Every. Couple. Lies. "Oh, not in my relationship," you say? Shut up, liar. We all deliver tiny lies at some point. Benign stuff. Financial lies, however... That's cancerous territory.

CreditCards.com randomly surveyed 843 adults (a very precise number) in relationships and found that approximately 6% had maintained secret bank accounts or credit cards unbeknownst to their partner. The percentage sounds small but NBC does the math: That's approximately 7.2 million Americans committing financial infidelity, a term that sounds overdramatic but quite accurately pinpoints the fact that when it comes to money in your relationship, you're shady as shit.

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One in five surveyed had spent $500 or more on a purchase without informing their partner. Contrary to popular assumptions, this isn't just a matter of ladies buying shoes behind their husbands' backs: Men were almost twice as likely as women to make major purchases without informing their significant other. (Because the wife will never understand why the man cave needs that cherry-stained beech wood foosball table with twelve drawers. Six drawers are enough.)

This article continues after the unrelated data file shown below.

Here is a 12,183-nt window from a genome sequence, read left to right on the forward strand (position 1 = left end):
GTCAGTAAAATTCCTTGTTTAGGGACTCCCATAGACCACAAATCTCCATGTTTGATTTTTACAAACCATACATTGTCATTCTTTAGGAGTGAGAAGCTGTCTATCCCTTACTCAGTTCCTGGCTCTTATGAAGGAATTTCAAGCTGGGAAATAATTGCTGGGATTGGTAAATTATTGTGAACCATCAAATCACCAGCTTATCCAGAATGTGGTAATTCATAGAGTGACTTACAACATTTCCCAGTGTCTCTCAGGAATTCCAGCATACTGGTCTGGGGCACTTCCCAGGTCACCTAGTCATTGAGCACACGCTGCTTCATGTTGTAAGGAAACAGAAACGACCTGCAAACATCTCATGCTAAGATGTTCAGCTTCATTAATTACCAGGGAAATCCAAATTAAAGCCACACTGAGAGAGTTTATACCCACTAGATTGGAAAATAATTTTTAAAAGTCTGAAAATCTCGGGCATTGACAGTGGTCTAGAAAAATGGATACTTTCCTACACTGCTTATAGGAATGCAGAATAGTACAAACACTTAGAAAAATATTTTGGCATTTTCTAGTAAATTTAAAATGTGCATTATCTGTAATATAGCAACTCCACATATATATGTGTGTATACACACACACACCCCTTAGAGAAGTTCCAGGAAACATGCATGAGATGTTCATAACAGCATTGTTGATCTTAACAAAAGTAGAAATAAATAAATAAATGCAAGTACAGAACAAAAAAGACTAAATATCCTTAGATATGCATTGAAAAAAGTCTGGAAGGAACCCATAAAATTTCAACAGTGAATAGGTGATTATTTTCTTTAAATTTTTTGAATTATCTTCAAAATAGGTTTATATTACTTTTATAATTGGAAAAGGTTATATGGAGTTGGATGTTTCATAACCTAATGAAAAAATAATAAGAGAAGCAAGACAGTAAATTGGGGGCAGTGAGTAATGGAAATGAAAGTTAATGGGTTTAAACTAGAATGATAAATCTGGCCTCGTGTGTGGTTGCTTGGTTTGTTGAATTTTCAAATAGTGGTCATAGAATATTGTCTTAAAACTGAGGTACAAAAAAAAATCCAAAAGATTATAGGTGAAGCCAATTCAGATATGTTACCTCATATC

This bit on specific purchases doesn't sound great, but whether or not the spending is bad news depends on how you have your household finances organized. Unlike the sketchy bank account stuff, spending isn't necessarily a matter of secrecy (though it certainly can be). In addition to our joint account for all of our expenses, my husband knows I have our own separate bank accounts. We both know exactly how much of our paychecks go to those private accounts, which we refer to as our "play money" because we're twelve years old. Beyond that, it's very DADT; if one of us makes a pricey personal purchase with the play money, there's no expectation or need to share that information with one another. We're not keeping secrets, we're just not checking in. So sure, I've made a couple of purchases over $500 without informing ol' husbandpants, because it's from my account. And I know he's done the same, because I got home from work before he did and saw the giant Amazon box waiting on our front porch.

Paula Levy, a marriage and family therapist in Connecticut who's also a certified public accountant, says it's common for couples to keep at least some financial secrets from each other.

"In most cases, the secret is mostly to avoid conflict and to make sure they get what they want," she says.

Yes, well, money is inherently about getting what you want, from food and shelter to vacations and retirement. We lie for the exact same reason: to get what we want or avoid doing whatever it is we don't want to do. Money and lies go together hand in glove, just like you and your darling partner.

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